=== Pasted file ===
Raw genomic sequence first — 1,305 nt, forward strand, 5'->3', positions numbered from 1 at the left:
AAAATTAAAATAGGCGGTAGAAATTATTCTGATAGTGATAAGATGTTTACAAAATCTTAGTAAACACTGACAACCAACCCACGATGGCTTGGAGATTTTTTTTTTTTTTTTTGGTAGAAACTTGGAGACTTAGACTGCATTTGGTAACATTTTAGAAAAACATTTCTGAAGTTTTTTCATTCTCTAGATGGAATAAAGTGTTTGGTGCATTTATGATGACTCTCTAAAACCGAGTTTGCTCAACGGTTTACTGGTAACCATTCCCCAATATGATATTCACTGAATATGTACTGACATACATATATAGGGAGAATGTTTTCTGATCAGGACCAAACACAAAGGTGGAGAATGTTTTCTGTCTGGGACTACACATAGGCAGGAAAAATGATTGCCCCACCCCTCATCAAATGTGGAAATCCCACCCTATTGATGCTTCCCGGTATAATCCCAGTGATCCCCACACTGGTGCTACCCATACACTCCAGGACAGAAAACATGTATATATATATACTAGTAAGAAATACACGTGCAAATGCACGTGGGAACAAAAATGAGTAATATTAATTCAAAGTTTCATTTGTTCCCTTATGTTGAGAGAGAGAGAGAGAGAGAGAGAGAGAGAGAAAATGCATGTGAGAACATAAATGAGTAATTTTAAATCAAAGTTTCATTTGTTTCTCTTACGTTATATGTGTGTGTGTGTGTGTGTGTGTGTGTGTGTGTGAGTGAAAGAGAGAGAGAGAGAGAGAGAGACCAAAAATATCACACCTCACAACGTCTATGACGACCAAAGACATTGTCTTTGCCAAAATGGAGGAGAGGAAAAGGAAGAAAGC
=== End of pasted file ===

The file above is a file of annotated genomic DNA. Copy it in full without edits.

Raw genomic sequence first — 1,305 nt, forward strand, 5'->3', positions numbered from 1 at the left:
AAAATTAAAATAGGCGGTAGAAATTATTCTGATAGTGATAAGATGTTTACAAAATCTTAGTAAACACTGACAACCAACCCACGATGGCTTGGAGATTTTTTTTTTTTTTTTTGGTAGAAACTTGGAGACTTAGACTGCATTTGGTAACATTTTAGAAAAACATTTCTGAAGTTTTTTCATTCTCTAGATGGAATAAAGTGTTTGGTGCATTTATGATGACTCTCTAAAACCGAGTTTGCTCAACGGTTTACTGGTAACCATTCCCCAATATGATATTCACTGAATATGTACTGACATACATATATAGGGAGAATGTTTTCTGATCAGGACCAAACACAAAGGTGGAGAATGTTTTCTGTCTGGGACTACACATAGGCAGGAAAAATGATTGCCCCACCCCTCATCAAATGTGGAAATCCCACCCTATTGATGCTTCCCGGTATAATCCCAGTGATCCCCACACTGGTGCTACCCATACACTCCAGGACAGAAAACATGTATATATATATACTAGTAAGAAATACACGTGCAAATGCACGTGGGAACAAAAATGAGTAATATTAATTCAAAGTTTCATTTGTTCCCTTATGTTGAGAGAGAGAGAGAGAGAGAGAGAGAGAGAGAAAATGCATGTGAGAACATAAATGAGTAATTTTAAATCAAAGTTTCATTTGTTTCTCTTACGTTATATGTGTGTGTGTGTGTGTGTGTGTGTGTGTGTGTGAGTGAAAGAGAGAGAGAGAGAGAGAGAGACCAAAAATATCACACCTCACAACGTCTATGACGACCAAAGACATTGTCTTTGCCAAAATGGAGGAGAGGAAAAGGAAGAAAGC